|Culture House||Casa de la Cultura|
|Glen of the Virgin||Cañada de la Virgen|
|Ignacio Allende House Museum||Casa Museo de Ignacio Allende|
|Parish of San Miguel Arcángel||Parroquia de San Miguel Arcángel|
|San Miguel Viewpoint||Mirador San Miguel|
4. Atotonilco, San Miguel de Allende
The picturesque municipality of Atotonilco is home to one of the most iconic places in Guanajuato: El Santuario de Jesús Nazareno (Jesus of Nazareth Sanctuary). Historians call it the Sistine Chapel of Mexico.
It’s the spot where Miguel Hidalgo took a Virgin of Guadalupe banner to lead the people towards freedom. The significance of the Virgen de Guadalupe has been transcendent in all stages of the history of Mexico.
5. Santiago de Querétaro, Querétaro
In the indigineous language of the Purépechas, Querétaro means “land of boulders.” This fast-growing city is famous for its historic role in the independence of Mexico.
Josefa Ortíz de Domínguez, La Corregidora (The Corrector), led the conspiracy of Querétaro. She’s a national heroine and the president always mentions her in the Independence Day speech.
Mexican Emperor Maximilian of Habsburg was captured and killed here, giving birth to the Republic. The government promulgated the Mexican Constitution in Querétaro in 1917. The UN declared it a Cultural Heritage site in 1996. Its reigning industry is aeronautics, and it’s one of the top business centers of Mexico.
Places to Visit
|An 18th century, 74-arch aqueduct||Acueducto|
|El Cerro de las Campanas||Bells Hill|
|El Centro Histórico||The Historic Center|
|El Palacio Nacional||The National Palace|
6. Aculco, State of Mexico
Aculco de Espinoza was the site of the first defeat of Miguel Hidalgo’s insurgent troops. Visit the house where he slept during his time in Aculco and the tree where he officiated a mass after the bloody battle.
Aculco’s economy is based on agriculture. Its architecture is full of color, columns, and cobblestone streets.
Places to Visit
|Culture House||La Casa de la Cultura|
|La Concepción Waterfalls||Las Cascadas de La Concepción|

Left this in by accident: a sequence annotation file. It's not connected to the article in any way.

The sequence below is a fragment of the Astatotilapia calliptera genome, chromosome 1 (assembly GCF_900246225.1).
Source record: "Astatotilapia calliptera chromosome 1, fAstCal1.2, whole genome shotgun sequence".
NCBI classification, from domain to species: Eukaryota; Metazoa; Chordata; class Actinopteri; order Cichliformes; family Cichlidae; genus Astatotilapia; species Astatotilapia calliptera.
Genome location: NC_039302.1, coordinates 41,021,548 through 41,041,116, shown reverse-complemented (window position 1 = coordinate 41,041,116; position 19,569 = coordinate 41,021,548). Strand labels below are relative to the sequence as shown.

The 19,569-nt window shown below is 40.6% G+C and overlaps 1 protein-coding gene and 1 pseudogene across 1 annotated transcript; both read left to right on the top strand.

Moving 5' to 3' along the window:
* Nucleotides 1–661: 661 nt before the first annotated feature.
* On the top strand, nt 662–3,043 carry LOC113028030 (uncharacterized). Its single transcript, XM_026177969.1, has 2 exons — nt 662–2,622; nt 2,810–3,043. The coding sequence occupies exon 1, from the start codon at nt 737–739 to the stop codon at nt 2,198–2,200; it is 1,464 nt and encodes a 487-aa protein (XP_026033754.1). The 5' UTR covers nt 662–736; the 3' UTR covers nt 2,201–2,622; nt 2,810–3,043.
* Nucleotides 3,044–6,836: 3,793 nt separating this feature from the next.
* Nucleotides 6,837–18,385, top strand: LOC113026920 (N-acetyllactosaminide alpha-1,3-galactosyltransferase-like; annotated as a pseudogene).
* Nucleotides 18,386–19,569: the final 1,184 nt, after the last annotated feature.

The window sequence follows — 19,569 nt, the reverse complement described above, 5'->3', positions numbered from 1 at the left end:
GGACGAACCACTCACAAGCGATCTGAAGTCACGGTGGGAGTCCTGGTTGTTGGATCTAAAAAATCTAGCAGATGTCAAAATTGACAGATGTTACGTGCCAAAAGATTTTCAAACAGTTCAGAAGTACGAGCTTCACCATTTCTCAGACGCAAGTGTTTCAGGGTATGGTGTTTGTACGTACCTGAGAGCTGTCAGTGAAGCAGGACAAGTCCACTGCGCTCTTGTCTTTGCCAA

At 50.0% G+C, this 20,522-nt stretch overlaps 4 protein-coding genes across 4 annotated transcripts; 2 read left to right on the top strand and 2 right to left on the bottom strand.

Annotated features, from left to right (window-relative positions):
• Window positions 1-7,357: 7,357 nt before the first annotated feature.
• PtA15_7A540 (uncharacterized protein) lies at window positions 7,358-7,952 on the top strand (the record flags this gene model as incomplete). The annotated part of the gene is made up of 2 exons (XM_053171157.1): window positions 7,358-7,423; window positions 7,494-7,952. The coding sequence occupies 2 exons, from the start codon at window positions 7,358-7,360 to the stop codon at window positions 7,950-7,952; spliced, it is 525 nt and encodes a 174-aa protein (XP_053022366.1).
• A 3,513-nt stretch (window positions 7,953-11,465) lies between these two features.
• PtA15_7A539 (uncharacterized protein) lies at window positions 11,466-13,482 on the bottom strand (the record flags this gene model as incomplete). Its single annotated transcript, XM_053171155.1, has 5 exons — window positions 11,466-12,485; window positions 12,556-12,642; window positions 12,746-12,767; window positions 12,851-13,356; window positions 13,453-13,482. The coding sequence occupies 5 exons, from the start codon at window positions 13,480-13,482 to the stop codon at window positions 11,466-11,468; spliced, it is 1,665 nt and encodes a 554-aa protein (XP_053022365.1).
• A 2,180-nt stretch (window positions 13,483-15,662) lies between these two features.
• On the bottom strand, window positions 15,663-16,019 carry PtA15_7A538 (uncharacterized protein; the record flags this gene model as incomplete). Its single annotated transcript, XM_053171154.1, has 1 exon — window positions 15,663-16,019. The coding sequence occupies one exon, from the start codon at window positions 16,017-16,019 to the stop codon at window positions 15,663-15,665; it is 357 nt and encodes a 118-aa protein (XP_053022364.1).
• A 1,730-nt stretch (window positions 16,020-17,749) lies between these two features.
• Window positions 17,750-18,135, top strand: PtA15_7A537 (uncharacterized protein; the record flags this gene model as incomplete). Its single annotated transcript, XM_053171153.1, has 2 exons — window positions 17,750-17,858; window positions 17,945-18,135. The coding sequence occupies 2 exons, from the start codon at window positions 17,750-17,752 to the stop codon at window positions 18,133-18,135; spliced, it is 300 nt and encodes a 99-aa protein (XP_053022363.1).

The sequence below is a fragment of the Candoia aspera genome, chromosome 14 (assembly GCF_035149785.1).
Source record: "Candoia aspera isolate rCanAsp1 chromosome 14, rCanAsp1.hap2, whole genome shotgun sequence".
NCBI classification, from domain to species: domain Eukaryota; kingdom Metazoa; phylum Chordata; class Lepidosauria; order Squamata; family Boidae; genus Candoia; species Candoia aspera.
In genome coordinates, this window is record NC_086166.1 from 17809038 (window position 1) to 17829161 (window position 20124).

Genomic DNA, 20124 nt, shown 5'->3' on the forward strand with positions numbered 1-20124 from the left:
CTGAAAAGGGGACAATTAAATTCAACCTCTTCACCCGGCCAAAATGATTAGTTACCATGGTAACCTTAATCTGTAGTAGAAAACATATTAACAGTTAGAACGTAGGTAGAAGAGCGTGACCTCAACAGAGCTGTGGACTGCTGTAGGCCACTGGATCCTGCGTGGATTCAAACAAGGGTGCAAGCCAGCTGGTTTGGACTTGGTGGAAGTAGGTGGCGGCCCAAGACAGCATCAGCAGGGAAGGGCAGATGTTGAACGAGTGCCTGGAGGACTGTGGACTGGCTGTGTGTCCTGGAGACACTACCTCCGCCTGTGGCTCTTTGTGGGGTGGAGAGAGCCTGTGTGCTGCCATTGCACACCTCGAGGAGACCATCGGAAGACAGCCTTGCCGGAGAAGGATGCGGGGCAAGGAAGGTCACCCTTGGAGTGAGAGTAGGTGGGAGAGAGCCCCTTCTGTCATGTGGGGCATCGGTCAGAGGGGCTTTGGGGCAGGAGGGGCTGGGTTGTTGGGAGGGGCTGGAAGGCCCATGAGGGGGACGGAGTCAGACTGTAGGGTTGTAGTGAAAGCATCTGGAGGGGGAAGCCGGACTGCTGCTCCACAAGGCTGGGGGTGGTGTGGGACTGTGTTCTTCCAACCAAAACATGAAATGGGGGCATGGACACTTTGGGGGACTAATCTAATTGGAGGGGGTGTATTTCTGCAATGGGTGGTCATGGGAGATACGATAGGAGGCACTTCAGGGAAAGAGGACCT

|Municipal Auditorium||El Auditorio Municipal|
|Municipal Presidency||La Presidencia Municipal|
|Public square||La plaza pública|
|San Jerónimo Parish||La Parroquia de San Jerónimo|
7. Morelia, Michoacán
Morelia, “the city of the pink quarry” has been a Cultural Heritage of Humanity since 1991. Its most famous residents were José María Morelos y Pavón, Josefa Ortiz de Domínguez, and Agustín de Iturbide—three heroes of Mexican independence.
Morelia’s main industries are real estate, financial services, and tourism. It houses international food, film, and music festivals. The best time to visit is in October during the Morelia International Film Festival. Morelia is Mexico’s most-visited non-beach destination!
Places to Visit
|Government Palace||El Palacio de Gobierno|
|Morelia Cathedral||La Catedral de Morelia|
|Morelos House Museum||La Casa Museo de Morelos|
|Regional Museum||El Museo Regional|
|Rose Conservatory||El Invernadero de Rosas|
8. Guadalajara, Jalisco
Guadalajara has nicknames like the “Western Pearl” or “Rose City.” This is where Father Hidalgo declared the abolishment of slavery. It’s one of the 90 most productive cities in the world.
Although it’s Mexico’s tech hub, the city also relies on traditional industries like textiles and shoemaking. Guadalajara is the birthplace of mariachi music and hosts an annual book and film festival that attracts national and international crowds.
Visit downtown and the Metropolitan Cathedral of Guadalajara, State Government Palace, Degollado Theatre and the legendary Hospicio Cabañas with José Clemente Orozco’s murals. Try a tasty torta ahogada, a Mexican sandwich made with a bread called bolillo. Ahogada means “drowned”—it’s submerged in tomato sauce.
9. Zacatecas, Zacatecas
Zacatecas’ economy is based on mining and pequeñas y medianas empresas (small and medium-sized companies).
The top tourist spots are the Rafael Coronel Museum and the Edén Mine. Don’t miss out on the Legends Tour, a bus tour that takes you to famous historical sites with narrators dressed up in colonial costumes!
Come to Mexico and Learn Spanish
The Freedom Trail is a colonial tour that will show you a different side of Mexico. But the language barrier can significantly reduce the richness of your travels. To experience the place like a local rather than a tourist, learn Spanish before your trip! Here at Homeschool Spanish Academy, our time-tested method speeds up your learning process!
Practice with our native-speaking teachers from Guatemala and join our student community of 24,000. We’ll tailor a Spanish package that suits your needs and goals. Check our affordable pricing and flexible programs. Prepare for your trip to Mexico by signing up for a free trial class today!
Ready to learn more about Mexico and Latin America? Check these out!
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- 10 Reasons to Learn Spanish in Guatemala
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- Unveiling Latino Student Success in Education